I’m reading two books right now, both selections having been inspired by “what happened in Charlottesville” and what continues to happen in this foul decade. The only arms I’m taking up are knowledge and savage wit. To that end: The Race Beat by Gene Roberts and Hank Klibanoff, and The Underground Railroad by Colson Whitehead.
The latter is an excellent novel that, so far, seems to be moving at a brisk pace as Whitehead draws a magical realist lens across the history of American slavery in the early 1800s.
The former is a history of the black press and, later, the white press’ involvement in the burgeoning Civil Rights Movement. It’s vital reading for our current times. I first read this book in my senior year of journalism school; it’s remarkable how precious the history remains. Journalists and writers of all stripes would do well to read this. (Also, the prose and editing is excellent.)
My read of the press’ involvements in the movement is that media outlets too often ignore the grand narrative of the oppressed and the afflicted, preferring rather to wait and see. To wait for an explosion and see what the powerful choose to do in its wake. That’s always a mistake, and one reason why so many economically disadvantaged voters in the U.S. long ago gave up on the mass media.
From Chapter 12:
At the same time, a much more important fusion of ideas and sense of direction was taking place when [Atlanta Constitution Editor and Publisher Ralph] McGill and [New York Times correspondent Claude] Sitton sat and discussed the South and how their profession was covering it. McGill proselytized his fellow journalists with the idea that they had become mindless, robotic followers of the “cult of objectivity,” at the expense of truth.
Certainly, reporters had to try to be fair, McGill felt, but he did not see the point of purely objective news presentations if that meant the truth got lost in the process. Objectivity, he believed, was an anachronistic antidote that had emerged in earlier days, when publishers had been wild and reckless in pushing their biases into the newspapers. It had evolved into a formula of printing all sides of the story – sometimes in the same number of words or paragraphs – and leaving readers to make their own choices. From there, McGill felt, the goal of objectivity had devolved to the point where newspapers had become neutered. If a public figure said something that was untrue or mischaracterized a situation, McGill felt, most newspapers wouldn’t report the falsity unless the reporter could get someone else to point it out. And if that someone else stretched the truth, McGill said, newspapers devoted to blind objectivity found themselves in a bind, printing two falsities.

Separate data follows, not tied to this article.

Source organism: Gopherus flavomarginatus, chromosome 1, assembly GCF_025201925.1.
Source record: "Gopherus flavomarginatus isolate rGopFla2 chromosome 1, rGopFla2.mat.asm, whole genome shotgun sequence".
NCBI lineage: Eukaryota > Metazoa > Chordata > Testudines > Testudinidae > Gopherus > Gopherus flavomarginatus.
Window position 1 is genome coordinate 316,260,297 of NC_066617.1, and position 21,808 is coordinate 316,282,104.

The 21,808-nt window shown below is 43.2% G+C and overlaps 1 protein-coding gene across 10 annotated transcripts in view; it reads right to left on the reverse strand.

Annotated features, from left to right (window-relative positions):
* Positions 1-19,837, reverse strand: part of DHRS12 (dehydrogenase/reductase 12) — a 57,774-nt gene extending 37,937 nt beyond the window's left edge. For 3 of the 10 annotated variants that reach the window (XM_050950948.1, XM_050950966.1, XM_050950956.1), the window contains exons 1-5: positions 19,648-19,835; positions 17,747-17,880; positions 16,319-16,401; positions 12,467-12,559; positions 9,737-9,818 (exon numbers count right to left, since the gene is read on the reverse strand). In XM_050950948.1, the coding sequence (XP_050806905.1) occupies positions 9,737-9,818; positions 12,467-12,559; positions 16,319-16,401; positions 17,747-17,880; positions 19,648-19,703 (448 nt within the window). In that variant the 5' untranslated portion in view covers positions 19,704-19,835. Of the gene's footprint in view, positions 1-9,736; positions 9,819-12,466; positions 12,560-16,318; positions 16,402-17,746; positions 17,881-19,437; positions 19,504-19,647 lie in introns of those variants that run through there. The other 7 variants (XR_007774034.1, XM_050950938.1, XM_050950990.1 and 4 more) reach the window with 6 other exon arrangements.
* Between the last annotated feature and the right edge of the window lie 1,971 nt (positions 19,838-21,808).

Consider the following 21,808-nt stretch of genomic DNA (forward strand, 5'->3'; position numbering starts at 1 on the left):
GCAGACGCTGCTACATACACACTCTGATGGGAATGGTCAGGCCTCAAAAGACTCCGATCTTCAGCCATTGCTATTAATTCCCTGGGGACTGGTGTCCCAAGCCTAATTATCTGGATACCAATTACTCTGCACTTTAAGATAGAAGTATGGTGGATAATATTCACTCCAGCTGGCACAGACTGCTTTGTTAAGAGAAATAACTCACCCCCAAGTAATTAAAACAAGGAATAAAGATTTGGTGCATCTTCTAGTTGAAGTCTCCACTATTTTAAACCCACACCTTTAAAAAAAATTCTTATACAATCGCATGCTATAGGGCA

If Citizens’ Council leaders in a town, for example, said they were not putting economic pressure on Negroes to withdraw their names from petitions and the newspaper had incontrovertible proof that they were, why were newspapers so reluctant to report it? Why did they have to wait until they found someone who was willing to say it on the record? Why did they fall back on the conventional thrust and parry of grouping the allegation and denial all in the first couple of paragraphs, which steered readers away from the truth, not toward it? McGill felt that Sitton and the Times were exceptions.
Also, I’d like to note here that I’ve pledged to publish one post each day this month. The idea comes from my friends Andrew and Teddy, who both wrapped a month of daily posts in August. I’m looking forward to seeing what themes emerge from my writing in September.
The first change I’m implementing for this challenge: art with every story I publish.